Smith started monitoring Operation Gatekeeper in October of 1994. "I realized that INS commissioner Meissner hadn't conceived a whole strategy for trying to stop migrant foot traffic. There were so many apprehensions that I knew they didn't have the logistics in place for safe and decent transport or detention." Smith, who was born and raised in Guatemala and educated in the U.S., is fluent in Spanish and English. She began standing on the Mexican side of the border at the deportation gate interviewing the deported immigrants. She went to immigrant shelters in Tijuana to establish how deportees had been treated by the Border Patrol. "I spoke with people who had been detained, entire families, who had gone 24 hours without food or had been kept in rooms without beds or bathroom facilities for over 24 hours. Many people had bruises from what they call lamparasos or the big flashlights the Border Patrol agents carry." Their eyes were bulging, Smith said, from being "tonked" on the head by these flashlights. ("Tonking" is a term coined by Border Patrol agents based on the sound flashlights make when they make contact with the head.)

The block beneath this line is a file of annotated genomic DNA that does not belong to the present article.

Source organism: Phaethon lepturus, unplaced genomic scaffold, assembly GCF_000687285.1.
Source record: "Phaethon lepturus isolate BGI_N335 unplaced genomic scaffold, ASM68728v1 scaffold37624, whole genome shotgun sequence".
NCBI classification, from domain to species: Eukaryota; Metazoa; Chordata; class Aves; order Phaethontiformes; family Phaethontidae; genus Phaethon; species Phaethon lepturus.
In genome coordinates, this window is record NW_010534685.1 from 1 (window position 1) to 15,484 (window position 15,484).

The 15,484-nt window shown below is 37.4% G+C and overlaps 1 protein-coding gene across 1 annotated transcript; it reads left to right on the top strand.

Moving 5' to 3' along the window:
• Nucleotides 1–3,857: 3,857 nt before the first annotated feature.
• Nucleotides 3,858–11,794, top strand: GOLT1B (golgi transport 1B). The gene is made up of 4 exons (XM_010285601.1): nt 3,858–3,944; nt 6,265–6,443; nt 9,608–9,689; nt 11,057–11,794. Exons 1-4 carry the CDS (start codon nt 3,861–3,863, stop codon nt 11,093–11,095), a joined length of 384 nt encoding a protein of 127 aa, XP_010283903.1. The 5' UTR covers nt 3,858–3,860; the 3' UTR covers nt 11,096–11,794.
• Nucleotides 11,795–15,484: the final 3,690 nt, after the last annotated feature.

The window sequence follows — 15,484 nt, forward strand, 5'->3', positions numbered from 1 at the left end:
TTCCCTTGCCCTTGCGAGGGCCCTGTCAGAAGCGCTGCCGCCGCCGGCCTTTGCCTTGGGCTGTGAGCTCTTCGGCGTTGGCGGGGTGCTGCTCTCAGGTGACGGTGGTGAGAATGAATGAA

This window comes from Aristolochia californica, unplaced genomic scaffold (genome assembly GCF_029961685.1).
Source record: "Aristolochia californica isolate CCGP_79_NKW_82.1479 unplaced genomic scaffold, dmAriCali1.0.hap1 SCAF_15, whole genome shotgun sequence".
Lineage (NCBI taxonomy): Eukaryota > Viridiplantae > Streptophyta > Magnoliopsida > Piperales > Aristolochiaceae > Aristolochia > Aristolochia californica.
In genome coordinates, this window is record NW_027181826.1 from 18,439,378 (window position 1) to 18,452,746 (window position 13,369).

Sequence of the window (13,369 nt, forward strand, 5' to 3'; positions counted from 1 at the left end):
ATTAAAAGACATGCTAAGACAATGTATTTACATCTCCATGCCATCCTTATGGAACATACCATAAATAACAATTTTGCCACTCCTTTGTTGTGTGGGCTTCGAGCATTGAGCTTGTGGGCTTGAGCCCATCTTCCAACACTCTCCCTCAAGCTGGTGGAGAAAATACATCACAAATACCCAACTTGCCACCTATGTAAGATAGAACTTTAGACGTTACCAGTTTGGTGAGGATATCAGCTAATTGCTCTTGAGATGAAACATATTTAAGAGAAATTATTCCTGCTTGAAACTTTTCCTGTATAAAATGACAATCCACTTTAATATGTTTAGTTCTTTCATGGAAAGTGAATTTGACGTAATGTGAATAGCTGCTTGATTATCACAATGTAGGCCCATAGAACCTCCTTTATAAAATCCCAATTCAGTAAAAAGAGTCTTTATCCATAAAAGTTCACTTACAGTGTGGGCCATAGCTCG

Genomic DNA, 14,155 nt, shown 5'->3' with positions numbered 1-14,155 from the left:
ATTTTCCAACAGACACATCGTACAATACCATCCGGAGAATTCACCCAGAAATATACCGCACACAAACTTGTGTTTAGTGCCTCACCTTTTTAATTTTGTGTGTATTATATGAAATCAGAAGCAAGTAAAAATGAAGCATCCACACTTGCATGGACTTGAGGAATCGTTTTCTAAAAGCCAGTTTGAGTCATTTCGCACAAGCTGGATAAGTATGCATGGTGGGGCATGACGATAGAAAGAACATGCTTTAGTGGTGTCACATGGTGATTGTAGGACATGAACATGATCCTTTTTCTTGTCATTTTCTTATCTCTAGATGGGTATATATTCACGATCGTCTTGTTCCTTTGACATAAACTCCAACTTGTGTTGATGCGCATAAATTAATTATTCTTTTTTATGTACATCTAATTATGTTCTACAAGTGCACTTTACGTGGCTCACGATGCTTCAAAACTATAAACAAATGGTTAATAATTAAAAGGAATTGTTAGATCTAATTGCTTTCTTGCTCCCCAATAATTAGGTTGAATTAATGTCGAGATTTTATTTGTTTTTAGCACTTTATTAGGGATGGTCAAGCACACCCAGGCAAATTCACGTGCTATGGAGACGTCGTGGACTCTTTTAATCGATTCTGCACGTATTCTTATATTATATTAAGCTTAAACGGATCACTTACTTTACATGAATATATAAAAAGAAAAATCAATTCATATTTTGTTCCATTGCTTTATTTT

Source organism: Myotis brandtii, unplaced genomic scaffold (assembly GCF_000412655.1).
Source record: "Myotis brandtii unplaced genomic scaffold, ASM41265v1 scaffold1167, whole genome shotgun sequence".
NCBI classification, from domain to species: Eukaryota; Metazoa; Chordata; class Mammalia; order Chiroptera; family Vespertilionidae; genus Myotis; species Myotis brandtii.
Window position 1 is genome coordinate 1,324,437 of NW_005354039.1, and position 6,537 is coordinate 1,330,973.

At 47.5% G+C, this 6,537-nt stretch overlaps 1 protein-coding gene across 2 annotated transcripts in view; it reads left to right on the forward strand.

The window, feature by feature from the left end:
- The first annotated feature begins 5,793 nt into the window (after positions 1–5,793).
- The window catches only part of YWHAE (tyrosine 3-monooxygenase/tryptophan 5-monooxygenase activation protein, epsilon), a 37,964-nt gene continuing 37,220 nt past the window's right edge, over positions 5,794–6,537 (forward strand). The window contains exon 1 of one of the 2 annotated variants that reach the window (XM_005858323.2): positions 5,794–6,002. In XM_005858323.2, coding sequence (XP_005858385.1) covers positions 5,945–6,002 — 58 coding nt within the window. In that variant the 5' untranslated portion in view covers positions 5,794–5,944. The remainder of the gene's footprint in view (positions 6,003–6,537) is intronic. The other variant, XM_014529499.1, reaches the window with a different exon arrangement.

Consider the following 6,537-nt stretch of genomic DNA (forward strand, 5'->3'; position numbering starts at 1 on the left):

"I used the Freedom of Information Act [in 1994] to find out if the Border Patrol had established any standards for detention. I found that there weren't any." The following year, Smith began negotiating with the western regional director to establish standards. "There are now established standards," she said, "but it's hit and miss whether they are followed or not."

I asked Smith to give me an example of established standards not being followed; she told me about the great water battle. "The battle lasted for three months, and we had to go all the way to Washington about it. It began in Mexicali at the deportation gate on the fourth of July 1997. Everybody kept asking me for water; all the deportees were so thirsty. I found out that the Border Patrol carried no water in their vehicles -- which is crazy when the strategy of Operation Gatekeeper is to push people into the desert. We were finally able to get some action on this when I got the Latino organizations to threaten to boycott a human-rights meeting that Alan Bersin -- who was at that time the "border czar" -- was going to attend. Finally, we get this agreement: they will have water at every point. So I go back, about a year and a half ago, and I find out, yes, they have water, but not in all the vehicles. The Border Patrol told me, 'Well, we have the water in the vans, we have the water in the buses, but we don't have water in the sport utility vehicles.' They said they didn't have the room to carry a five-gallon container of water in the sport utility vehicles that first encounter the immigrants. That's the critical point. Somebody enduring heat stress can become very serious very quickly.